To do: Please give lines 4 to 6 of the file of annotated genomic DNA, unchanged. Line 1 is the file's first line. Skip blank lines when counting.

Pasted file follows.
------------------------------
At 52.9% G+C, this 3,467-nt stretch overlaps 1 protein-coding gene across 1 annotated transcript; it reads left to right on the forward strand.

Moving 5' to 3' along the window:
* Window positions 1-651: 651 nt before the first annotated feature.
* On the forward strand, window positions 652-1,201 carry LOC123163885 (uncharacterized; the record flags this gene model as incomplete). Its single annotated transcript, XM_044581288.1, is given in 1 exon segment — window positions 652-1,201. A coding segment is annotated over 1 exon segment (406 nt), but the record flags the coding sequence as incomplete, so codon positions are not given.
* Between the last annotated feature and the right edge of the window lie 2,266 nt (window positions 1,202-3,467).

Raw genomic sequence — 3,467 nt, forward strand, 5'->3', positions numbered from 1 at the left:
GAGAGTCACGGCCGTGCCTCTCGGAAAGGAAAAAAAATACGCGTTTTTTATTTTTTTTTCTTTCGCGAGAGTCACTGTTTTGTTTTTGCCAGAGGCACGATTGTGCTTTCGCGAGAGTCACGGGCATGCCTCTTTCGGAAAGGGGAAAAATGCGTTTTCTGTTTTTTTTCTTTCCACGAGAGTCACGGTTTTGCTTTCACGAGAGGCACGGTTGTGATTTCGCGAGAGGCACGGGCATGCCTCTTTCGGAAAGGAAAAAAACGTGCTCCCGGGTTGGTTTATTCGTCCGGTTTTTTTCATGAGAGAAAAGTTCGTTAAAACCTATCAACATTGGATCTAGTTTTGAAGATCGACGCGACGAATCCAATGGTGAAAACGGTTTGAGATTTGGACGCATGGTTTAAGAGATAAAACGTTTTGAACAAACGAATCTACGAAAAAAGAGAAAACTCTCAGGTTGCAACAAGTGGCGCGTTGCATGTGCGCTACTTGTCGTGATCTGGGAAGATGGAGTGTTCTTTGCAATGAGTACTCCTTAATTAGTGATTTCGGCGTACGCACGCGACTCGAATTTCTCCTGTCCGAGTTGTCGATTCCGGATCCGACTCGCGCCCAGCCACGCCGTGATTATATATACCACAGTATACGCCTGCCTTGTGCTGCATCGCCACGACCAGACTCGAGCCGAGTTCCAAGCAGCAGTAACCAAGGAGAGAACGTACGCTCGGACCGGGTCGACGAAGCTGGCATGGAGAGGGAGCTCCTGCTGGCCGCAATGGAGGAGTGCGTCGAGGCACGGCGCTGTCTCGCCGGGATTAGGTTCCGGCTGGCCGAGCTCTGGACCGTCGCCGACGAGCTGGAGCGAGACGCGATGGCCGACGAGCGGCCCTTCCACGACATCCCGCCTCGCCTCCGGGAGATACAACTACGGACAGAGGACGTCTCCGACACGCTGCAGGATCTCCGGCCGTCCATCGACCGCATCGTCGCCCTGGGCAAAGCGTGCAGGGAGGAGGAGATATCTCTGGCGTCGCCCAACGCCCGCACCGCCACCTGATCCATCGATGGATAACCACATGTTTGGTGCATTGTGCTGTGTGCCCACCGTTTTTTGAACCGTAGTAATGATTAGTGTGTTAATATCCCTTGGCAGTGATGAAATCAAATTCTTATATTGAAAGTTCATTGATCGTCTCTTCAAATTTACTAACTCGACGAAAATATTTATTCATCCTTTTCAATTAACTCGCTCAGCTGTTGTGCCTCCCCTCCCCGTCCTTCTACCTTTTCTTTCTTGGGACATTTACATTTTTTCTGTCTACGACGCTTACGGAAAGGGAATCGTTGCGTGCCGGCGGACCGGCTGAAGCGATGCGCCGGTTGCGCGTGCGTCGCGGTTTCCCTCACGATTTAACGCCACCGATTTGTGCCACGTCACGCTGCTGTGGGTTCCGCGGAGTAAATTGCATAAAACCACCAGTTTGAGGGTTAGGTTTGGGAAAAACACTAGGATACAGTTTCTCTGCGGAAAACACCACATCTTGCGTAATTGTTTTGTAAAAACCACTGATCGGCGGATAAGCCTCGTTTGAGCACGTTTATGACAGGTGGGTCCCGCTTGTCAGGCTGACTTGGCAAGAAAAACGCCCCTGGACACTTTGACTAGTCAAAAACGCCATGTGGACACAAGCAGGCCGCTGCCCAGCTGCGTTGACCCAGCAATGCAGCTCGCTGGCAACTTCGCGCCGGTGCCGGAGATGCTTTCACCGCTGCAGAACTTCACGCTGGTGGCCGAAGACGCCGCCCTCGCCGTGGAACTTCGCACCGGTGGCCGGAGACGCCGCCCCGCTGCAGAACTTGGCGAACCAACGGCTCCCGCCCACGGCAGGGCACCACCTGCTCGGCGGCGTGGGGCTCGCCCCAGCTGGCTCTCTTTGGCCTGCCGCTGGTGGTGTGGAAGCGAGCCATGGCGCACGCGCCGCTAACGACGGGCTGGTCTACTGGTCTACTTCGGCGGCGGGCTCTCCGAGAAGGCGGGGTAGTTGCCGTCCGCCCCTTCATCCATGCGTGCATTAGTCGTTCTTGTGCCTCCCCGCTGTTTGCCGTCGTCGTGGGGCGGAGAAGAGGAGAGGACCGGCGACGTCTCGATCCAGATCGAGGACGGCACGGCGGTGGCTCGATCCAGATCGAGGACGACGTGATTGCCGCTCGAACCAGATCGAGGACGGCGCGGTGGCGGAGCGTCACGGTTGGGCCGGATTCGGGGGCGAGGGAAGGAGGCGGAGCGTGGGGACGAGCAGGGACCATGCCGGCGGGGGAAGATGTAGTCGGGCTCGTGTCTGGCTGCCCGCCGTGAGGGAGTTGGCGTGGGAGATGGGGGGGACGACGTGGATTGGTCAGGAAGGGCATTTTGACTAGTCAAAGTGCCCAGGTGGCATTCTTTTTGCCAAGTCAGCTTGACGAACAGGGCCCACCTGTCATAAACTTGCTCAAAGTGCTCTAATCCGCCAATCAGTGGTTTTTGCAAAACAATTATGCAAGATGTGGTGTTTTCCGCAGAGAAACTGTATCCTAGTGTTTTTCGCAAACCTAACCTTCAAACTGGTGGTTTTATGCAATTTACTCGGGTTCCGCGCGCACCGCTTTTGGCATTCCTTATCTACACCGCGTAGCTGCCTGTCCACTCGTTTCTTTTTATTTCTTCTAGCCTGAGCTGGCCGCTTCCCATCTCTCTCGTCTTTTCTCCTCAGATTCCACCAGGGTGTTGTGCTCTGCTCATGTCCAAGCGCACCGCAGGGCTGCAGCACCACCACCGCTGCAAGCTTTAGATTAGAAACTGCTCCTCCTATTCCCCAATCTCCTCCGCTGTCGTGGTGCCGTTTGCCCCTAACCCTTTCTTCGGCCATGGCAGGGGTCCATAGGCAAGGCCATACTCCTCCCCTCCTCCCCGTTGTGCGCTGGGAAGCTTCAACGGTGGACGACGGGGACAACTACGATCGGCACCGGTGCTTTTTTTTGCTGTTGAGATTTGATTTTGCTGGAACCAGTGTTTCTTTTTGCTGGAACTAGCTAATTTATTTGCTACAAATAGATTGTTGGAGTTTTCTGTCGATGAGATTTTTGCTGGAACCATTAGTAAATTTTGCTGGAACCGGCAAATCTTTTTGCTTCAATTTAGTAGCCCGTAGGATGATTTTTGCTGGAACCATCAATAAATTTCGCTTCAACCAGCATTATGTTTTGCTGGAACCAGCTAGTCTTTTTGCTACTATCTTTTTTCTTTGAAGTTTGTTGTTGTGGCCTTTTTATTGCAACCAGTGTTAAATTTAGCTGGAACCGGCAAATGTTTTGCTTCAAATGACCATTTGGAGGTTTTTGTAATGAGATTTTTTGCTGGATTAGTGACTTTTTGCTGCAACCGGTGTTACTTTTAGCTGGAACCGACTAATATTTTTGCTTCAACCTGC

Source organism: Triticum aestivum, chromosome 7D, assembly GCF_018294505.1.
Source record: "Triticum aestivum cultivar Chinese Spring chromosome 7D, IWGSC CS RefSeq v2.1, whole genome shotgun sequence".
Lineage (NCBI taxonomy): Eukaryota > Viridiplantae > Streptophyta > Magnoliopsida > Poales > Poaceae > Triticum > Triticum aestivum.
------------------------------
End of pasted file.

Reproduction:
* On the forward strand, window positions 652-1,201 carry LOC123163885 (uncharacterized; the record flags this gene model as incomplete). Its single annotated transcript, XM_044581288.1, is given in 1 exon segment — window positions 652-1,201. A coding segment is annotated over 1 exon segment (406 nt), but the record flags the coding sequence as incomplete, so codon positions are not given.
* Between the last annotated feature and the right edge of the window lie 2,266 nt (window positions 1,202-3,467).

Raw genomic sequence — 3,467 nt, forward strand, 5'->3', positions numbered from 1 at the left: